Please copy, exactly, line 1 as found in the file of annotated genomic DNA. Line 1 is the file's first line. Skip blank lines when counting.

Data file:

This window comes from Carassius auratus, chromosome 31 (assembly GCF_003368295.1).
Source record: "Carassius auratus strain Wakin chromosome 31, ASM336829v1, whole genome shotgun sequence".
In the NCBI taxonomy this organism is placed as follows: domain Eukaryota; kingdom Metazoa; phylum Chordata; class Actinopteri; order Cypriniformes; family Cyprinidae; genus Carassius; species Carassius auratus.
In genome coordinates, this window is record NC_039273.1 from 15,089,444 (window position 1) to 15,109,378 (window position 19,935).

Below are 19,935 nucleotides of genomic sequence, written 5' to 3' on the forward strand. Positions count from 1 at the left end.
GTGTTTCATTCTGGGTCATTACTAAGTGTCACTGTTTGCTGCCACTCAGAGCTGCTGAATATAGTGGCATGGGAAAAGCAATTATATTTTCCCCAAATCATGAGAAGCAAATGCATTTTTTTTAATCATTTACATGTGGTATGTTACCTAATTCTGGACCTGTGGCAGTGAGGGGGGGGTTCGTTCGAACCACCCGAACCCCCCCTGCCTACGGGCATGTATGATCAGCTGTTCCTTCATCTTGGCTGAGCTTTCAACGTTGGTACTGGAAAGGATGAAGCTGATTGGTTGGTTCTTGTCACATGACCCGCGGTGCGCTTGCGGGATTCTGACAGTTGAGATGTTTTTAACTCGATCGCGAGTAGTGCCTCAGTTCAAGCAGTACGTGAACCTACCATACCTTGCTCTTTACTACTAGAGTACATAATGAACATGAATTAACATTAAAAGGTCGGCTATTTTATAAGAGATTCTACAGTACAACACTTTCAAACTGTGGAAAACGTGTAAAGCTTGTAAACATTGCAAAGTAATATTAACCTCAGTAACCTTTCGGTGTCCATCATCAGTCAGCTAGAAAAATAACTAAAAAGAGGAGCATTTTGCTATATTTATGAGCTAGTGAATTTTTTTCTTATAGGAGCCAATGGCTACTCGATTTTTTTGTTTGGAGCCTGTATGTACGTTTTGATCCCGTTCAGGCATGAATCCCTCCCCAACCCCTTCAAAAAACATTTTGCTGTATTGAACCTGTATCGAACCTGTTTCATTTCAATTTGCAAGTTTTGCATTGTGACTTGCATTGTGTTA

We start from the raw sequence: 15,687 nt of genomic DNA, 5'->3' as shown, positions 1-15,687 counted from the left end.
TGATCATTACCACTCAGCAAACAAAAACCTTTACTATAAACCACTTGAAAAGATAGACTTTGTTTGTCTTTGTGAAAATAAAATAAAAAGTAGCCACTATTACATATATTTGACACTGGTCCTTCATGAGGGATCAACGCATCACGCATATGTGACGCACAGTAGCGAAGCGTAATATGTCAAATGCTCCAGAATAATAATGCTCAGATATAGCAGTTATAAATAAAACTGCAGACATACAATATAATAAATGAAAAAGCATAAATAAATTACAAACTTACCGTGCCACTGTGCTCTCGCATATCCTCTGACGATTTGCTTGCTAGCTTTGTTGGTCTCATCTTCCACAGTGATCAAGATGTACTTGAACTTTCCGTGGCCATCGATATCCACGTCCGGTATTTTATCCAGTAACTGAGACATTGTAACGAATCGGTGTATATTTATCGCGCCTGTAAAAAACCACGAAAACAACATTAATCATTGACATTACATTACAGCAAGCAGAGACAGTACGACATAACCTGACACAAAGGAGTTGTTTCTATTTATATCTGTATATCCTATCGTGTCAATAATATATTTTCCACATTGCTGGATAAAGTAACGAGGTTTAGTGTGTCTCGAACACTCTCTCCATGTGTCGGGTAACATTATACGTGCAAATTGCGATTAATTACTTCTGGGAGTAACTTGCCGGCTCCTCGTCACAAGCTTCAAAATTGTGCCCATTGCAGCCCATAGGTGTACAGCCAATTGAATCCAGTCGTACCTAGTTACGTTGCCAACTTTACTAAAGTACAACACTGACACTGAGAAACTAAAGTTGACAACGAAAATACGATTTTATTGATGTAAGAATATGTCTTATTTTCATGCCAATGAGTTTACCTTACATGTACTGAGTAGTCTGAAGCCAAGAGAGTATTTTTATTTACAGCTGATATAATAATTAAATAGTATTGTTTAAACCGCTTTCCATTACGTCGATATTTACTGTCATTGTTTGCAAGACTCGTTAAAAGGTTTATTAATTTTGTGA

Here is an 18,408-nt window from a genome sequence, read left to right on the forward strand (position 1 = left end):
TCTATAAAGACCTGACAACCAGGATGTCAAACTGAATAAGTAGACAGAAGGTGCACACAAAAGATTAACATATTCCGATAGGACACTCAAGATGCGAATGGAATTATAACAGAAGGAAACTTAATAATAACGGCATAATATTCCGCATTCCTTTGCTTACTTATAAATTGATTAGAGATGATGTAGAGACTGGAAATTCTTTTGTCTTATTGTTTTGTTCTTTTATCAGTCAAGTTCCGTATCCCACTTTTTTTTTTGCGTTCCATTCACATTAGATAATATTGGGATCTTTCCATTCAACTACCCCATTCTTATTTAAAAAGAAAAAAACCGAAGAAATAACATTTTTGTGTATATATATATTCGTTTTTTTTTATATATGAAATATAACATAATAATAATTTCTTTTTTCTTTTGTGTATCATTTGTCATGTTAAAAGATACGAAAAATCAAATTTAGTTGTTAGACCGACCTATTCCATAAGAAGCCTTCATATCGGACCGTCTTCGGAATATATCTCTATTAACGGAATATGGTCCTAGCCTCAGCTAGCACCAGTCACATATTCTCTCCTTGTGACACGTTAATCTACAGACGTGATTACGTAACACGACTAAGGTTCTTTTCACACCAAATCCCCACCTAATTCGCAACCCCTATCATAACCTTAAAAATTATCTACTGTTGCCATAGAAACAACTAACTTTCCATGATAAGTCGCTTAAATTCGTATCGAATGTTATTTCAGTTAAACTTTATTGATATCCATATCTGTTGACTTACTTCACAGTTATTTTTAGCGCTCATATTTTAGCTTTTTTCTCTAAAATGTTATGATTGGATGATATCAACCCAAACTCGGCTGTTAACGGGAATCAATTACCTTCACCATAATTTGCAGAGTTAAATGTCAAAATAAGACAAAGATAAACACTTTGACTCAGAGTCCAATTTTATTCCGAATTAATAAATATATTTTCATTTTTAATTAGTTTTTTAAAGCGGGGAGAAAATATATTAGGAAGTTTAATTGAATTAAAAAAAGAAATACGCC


This window comes from Carassius auratus, chromosome 31 (assembly GCF_003368295.1).